Proposal would allow more card tables in Grover Beach

kleslie@thetribunenews.comAugust 7, 2013 

A sign greets people entering Grover Beach.

DAVID MIDDLECAMP — dmiddlecamp@thetribunenews.com Buy Photo

More gambling may be in the cards for Grover Beach in the next few months.

A proposal increasing the number of card tables in the city, removing a requirement for gaming rooms to have alcohol on the premises and allowing those establishments to operate 24 hours a day will probably be adopted by the City Council.

The council voted 3-2 Monday to introduce the ordinance, which bears a resemblance to another failed proposal from more than a decade ago, for first reading. A vote for final approval is set for Aug. 16.

If passed, the number of card tables allowed within city limits would increase from seven to nine, and the maximum number of tables allowed within a single establishment would increase from four to six. Currently, six card tables are licensed in the city, City Manager Bob Perrault said, though only four are actually in operation.

The ordinance would also remove the requirement that all gaming rooms have a hard liquor license, and would allow them to remain open for 24 hours. Grover Beach is the only city in San Luis Obispo County with these two regulations on gaming rooms.

For two Grover Beach businessmen, the proposal is a bit like déjà vu.

In 2001, Gene Stroud tried unsuccessfully to have a similar ordinance passed so that he could open his casino, Gold Rush Casino/Resort. At the time, Central Coast Casino owner David Stearns was outspoken against the proposal, and the changes were eventually denied.

Now in 2013, the roles are reversed. Stearns, who operates four card tables in Central Coast Casino, submitted this most recent proposal late last year. Stroud, who never opened his casino but continues to hold licenses for two tables, submitted an April letter to the city against the conversion.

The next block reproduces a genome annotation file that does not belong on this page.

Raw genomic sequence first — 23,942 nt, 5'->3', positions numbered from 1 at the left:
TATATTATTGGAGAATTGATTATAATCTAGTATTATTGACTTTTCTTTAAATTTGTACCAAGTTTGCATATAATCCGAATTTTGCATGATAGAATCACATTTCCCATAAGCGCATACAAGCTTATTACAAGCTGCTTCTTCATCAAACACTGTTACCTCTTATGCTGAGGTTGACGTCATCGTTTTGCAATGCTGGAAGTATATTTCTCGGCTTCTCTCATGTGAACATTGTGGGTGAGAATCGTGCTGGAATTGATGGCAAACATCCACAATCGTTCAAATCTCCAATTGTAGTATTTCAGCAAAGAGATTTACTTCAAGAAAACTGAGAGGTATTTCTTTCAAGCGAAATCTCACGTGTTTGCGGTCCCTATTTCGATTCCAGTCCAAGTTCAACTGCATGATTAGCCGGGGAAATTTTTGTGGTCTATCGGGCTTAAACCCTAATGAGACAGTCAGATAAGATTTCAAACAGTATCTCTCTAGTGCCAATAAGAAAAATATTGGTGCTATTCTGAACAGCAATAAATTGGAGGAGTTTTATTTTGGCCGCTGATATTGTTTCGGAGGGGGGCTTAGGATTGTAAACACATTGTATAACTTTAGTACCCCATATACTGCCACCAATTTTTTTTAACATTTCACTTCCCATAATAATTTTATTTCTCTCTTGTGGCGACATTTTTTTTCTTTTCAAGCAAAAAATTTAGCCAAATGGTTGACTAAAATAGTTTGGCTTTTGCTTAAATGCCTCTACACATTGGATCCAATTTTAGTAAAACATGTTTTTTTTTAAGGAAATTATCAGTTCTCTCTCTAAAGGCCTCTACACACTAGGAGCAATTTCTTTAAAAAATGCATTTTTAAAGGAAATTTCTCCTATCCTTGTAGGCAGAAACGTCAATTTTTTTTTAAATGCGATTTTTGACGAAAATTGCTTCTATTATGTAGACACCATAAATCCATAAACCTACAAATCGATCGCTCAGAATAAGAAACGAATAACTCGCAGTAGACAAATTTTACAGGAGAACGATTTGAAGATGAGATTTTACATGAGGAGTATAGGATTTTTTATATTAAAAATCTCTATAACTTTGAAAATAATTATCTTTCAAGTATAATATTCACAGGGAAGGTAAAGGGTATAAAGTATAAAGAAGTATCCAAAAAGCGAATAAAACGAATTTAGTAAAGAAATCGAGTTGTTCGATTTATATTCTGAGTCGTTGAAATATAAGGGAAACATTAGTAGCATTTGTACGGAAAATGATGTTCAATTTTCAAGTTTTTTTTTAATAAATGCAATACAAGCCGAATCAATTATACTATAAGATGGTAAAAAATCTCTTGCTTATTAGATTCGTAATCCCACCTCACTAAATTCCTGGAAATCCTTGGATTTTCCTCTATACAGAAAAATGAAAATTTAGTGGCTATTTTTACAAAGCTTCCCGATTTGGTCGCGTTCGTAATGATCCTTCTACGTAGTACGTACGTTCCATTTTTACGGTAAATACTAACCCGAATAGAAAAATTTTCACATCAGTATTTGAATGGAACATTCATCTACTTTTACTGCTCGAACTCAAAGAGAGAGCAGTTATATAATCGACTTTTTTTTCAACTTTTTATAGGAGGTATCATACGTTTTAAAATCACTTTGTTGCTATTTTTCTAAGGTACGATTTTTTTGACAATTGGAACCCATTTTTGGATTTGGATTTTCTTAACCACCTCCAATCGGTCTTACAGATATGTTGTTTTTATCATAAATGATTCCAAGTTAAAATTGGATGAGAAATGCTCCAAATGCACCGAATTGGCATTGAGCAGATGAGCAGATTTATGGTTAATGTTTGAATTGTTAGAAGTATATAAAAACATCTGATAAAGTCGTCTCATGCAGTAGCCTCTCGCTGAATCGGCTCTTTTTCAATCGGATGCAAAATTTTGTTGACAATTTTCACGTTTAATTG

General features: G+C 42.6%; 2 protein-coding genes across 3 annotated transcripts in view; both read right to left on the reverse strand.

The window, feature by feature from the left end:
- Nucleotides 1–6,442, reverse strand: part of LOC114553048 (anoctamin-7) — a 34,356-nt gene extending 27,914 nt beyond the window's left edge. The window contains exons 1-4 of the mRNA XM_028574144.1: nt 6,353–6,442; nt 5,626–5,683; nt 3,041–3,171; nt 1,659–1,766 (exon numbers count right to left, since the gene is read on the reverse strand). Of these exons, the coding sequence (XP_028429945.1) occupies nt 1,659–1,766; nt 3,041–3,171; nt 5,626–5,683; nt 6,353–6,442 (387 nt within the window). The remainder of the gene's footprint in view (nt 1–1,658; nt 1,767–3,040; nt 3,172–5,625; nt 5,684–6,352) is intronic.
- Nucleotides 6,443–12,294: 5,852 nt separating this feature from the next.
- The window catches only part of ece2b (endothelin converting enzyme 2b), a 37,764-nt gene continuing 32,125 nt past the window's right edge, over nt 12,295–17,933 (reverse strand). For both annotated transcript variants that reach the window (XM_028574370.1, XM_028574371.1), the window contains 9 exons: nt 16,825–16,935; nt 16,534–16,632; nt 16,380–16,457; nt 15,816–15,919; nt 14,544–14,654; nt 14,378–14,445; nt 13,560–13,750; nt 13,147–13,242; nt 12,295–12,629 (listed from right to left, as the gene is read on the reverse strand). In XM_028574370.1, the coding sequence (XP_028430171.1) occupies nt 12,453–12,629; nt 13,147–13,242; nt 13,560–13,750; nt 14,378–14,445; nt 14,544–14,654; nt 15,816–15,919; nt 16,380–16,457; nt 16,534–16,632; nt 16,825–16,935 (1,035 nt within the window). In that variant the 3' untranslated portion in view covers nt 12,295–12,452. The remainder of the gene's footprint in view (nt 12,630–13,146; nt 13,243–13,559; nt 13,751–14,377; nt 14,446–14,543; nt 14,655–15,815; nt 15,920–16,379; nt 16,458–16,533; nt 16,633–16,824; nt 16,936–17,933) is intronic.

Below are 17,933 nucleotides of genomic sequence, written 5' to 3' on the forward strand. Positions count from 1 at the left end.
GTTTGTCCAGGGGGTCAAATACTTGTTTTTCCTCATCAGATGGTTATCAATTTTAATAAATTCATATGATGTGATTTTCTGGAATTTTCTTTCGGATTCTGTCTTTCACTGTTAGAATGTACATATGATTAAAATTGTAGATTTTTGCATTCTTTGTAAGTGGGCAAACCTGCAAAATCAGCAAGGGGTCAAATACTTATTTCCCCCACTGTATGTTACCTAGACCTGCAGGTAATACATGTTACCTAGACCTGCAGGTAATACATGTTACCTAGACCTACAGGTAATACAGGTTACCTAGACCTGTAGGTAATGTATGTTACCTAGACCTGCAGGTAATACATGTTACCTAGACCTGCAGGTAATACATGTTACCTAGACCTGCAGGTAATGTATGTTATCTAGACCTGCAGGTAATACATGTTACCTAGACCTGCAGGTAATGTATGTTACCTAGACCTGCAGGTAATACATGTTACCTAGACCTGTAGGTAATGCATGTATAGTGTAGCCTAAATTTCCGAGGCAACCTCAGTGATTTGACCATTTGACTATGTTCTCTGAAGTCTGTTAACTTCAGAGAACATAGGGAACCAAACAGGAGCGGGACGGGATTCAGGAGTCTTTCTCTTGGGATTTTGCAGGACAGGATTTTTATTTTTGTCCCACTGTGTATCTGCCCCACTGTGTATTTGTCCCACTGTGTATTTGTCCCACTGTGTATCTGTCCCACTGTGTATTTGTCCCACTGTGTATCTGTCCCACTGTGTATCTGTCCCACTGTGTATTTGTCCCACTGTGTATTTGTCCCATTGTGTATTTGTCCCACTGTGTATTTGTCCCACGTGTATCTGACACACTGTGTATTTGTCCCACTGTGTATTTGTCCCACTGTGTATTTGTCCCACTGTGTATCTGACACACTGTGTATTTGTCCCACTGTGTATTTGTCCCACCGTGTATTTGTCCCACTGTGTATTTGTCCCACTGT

“Given the lengthy history of the relationship between Mr. Stroud and Mr. Stearns and the City's own involvement therein, Mr. Stearns’ request is outrageous, and more than a little ironic,” Stroud’s lawyer, John Fricks of Ogden and Fricks LLC, wrote in the letter. In 2001 and 2002 “Mr. Stearns … appeared at the City Council meeting opposing the very same ordinance change that Mr. Stearns is now requesting.”

In response, Stearns said he’s “definitely been opposed to some of the things (Stroud) has tried to do, but I’ve always been transparent. … The issue of Mr. Stroud not being able to get a license does not have anything to do with me.” He did not provide further comment on Stroud.

In spite of the conflict between the two businessmen, the council seems more inclined to implement the changes this time around.

“I’m definitely for it,” Councilmember Glenn Marshall, who voted against the proposal at Monday’s meeting, said of the changes. Marshall said he voted against it only because he and fellow councilmember Bill Nicolls wanted to wait for the outcome of an ongoing dispute involving Stroud’s lease.

According to Marshall, Stroud is close to vacating a plot of land on El Camino Real where Stroud planned to build his casino. If Stroud loses the lease, he will also lose his card table licenses because according to city ordinances, card tables are tied to specific locations, not just owners. By extension, Stroud would also lose his vested interest in the ordinances, Marshall said.

Fricks confirmed Stroud may vacate the location but said that should not hold any sway over whether or not Stroud's objection is taken into consideration by the council.

Despite Marshall and Nicolls’ votes against the changes, the alterations will once again be read at the council’s next scheduled meeting Aug. 17. If they pass, they will take effect in 30 days.

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